I cannot make sense of the political scene in America, and I suspect nobody can. New groups are springing up and old groups are rising again as various factions seek to grab power in next year’s general elections. Basically, politics in America is a battle between billionaires. Election results are determined by psychological techniques and “dirty tricks” developed over many years and funded by Machiavellian power brokers.
Fortunately for the rest of us, the billionaires are fighting among themselves.
The most obvious malcontents are the Tea Party members, who were funded by the diabolical Koch brothers and organized by former House speaker Dick Army and his ilk. Under a motley banner stained by racism and religious intolerance, and overlaid by the Confederate flag, the Tea Party is proving difficult to control and is managing to create chaos in Washington.
Power brokers like Karl Rove are struggling to put these hurry-come-ups in their place. And despite the billions at their disposal, they are finding that far from easy to do.
The disarray among the Republican following is illustrated by the defection of two former presidential candidates – Buddy Roemer and Gary Johnson. Roemer has joined a group called Americans Elect and Johnson is reportedly running as a Libertarian. Both are former Republican governors, Roemer in Louisiana and Johnson in New Mexico.
You know what the Libertarians want, of course. They want the federal government to go away and leave them alone. Ron Paul used to be the party’s standard bearer before he started trying to be the Republican candidate for president.
But nobody knows what Americans Elect stand for. They call themselves “centrist” (doesn’t everybody?) but beyond that their lips are sealed. It took determined digging by the press to flush out the billionaires behind this group. Here’s how Salon’s Alex Pereene describes their findings:
We do know that Peter Ackerman initially funded the group. Ackerman is a private investment firm executive who became extremely wealthy while working for “junk bond king” Michael Milken in the 1980s. He’s got a history of interest in “strategic nonviolent conflict” as a means of regime change, and founded an organization dedicated to promoting that cause internationally. He was, at one point, on the libertarian Cato Institute’s Board of Directors, but no longer appears to be. His basic thesis — that a successful civil resistance movement requires strong top-down leadership and meticulous planning — is interesting, and he argues it intelligently. If this group is an extension of his belief that radical political change is best achieved through elite-driven populist movements, then I think he’s doing it wrong. Unless a well-funded internet petition to put Buddy Roemer on the California ballot is just the first step in this revolution. (What it won’t be is an actual effort to get a popularly selected third-party candidate on the ballot. The group’s big pitch — lots of talk of letting THE PEOPLE have the power to pick a candidate! — is belied by the fact that a corporate board of directors is actually in charge of making all decisions, according to an arcane set of rules and bylaws.)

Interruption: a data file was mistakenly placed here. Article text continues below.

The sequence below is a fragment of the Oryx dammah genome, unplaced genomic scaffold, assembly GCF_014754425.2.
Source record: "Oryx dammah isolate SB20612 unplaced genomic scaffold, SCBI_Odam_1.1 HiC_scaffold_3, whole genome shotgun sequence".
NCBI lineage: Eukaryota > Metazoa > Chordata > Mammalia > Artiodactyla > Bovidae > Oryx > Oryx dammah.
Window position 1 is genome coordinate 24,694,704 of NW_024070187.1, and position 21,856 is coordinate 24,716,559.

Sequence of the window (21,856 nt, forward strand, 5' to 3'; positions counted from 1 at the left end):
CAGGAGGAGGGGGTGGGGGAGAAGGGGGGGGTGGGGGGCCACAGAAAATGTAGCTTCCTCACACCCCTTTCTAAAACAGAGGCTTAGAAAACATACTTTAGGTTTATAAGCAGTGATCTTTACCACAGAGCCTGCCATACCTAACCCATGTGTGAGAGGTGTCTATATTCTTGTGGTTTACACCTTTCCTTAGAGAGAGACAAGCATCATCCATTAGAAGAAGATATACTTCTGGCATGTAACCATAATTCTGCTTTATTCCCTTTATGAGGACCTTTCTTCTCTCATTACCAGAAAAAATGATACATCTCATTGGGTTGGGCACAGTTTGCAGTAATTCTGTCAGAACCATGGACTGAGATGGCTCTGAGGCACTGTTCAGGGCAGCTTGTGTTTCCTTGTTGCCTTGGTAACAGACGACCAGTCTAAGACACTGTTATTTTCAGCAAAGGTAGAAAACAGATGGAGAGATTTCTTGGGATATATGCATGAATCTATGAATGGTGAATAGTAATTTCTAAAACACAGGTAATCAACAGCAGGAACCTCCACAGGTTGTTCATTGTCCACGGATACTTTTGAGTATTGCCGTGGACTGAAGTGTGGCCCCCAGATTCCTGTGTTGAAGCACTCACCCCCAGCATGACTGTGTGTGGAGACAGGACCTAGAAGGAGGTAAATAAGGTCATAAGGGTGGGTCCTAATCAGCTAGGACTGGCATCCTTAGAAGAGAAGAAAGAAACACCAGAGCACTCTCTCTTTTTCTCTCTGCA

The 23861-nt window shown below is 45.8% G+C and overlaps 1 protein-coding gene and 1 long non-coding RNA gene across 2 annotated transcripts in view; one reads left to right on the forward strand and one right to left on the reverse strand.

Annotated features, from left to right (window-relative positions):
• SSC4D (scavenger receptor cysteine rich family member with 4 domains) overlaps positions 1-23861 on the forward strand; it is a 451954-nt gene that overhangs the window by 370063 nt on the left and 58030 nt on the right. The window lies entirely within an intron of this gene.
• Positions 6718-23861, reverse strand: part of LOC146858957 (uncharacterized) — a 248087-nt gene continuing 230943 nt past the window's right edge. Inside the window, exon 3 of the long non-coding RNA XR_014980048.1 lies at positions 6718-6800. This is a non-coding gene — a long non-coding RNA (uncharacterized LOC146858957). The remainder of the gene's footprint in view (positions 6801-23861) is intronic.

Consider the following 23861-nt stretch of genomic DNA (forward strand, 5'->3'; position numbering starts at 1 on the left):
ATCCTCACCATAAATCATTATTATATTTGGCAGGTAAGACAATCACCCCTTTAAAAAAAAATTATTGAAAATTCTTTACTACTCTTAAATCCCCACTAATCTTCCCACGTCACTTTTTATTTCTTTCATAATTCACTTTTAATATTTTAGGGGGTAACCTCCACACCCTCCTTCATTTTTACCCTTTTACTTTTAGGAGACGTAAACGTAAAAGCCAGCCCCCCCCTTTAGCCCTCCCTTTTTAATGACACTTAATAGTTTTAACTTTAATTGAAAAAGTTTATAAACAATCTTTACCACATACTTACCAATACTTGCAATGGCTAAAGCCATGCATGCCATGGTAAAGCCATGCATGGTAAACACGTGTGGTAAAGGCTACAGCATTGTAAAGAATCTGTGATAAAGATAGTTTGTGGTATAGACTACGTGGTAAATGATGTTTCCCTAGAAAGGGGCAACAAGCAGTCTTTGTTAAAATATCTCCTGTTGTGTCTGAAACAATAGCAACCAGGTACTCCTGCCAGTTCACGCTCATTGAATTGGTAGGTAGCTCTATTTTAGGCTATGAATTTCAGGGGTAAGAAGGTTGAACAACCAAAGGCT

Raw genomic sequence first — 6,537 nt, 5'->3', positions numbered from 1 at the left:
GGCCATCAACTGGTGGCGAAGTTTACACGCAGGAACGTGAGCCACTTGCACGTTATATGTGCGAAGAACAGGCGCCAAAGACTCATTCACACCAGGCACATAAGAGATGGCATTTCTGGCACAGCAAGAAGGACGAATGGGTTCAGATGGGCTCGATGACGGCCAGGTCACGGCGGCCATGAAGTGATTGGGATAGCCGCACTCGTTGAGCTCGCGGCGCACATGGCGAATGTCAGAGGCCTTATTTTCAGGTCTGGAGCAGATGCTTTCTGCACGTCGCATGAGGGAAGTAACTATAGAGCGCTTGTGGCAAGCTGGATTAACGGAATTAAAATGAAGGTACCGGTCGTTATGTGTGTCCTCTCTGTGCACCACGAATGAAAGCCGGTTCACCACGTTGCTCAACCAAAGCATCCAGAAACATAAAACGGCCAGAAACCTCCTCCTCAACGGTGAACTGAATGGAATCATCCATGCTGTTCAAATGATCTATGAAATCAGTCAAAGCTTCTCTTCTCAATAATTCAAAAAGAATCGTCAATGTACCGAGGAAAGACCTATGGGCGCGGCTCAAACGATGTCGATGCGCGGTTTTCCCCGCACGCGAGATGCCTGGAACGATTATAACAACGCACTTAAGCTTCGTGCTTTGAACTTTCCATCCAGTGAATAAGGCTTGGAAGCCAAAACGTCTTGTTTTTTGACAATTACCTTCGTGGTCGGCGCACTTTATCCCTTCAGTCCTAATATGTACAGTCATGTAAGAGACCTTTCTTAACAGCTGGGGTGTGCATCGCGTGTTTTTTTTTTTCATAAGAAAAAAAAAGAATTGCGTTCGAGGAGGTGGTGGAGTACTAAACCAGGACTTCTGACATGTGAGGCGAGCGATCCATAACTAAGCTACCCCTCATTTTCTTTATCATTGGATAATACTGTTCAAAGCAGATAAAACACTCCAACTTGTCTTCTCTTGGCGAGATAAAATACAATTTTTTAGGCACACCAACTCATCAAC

Of course the Americans Elect board also includes vacuous rich moron Lady Lynn Forester de Rothschild, and duplicitous hack Doug Schoen is involved, so maybe it’s just a standard-issue idiotic rich centrist group with no clue what the hell it’s doing.
You might think nobody would vote for a crowd like that, but if they spend enough money on the right ads, who knows?
Even more bizarre is the rumor that Donald Trump is considering running as a third-party candidate – probably for Americans Elect. But Trump considers all kinds of things, so I’ll believe that when I see the announcement in the paper.
You would think that the Republican Party’s troubles would make it easy for the Democrats to win next year’s elections and usher in a period of relative sanity and fairness in Washington.
But that’s not necessarily how it goes in America.
Some of the candidates who run as Democrats are surprisingly conservative. They apparently believe in the basic Republican theory that the rich know best (or they wouldn’t be rich, perhaps?) and the government works best when it does as little as possible. So how do they get nominated to represent the Democratic Party? Well, there’s this primary system in America that… Oh, never mind, I couldn’t sort out those crazy primaries and caucuses no matter how hard I tried. In some primaries, for example, members of other parties are allowed to vote and I bet they make a point of voting for the candidate they think they can beat. Wouldn’t you?
To complicate matters, many Americans simply wouldn’t vote for a Democrat under any circumstances. They’re fans of the Republican Party, the way some people are fans of the Tampa Bay Buccaneers, loyal to the end, no matter what. I figure they make up about a third of U.S. voters.
I don’t know what motivates them. I hesitate to call them stupid. But what else can I call them when they insist on cutting off their nose to spite their face?
Poll after poll shows President Obama in a virtual tie with Mitt Romney, for example.
Does that tell you something or what?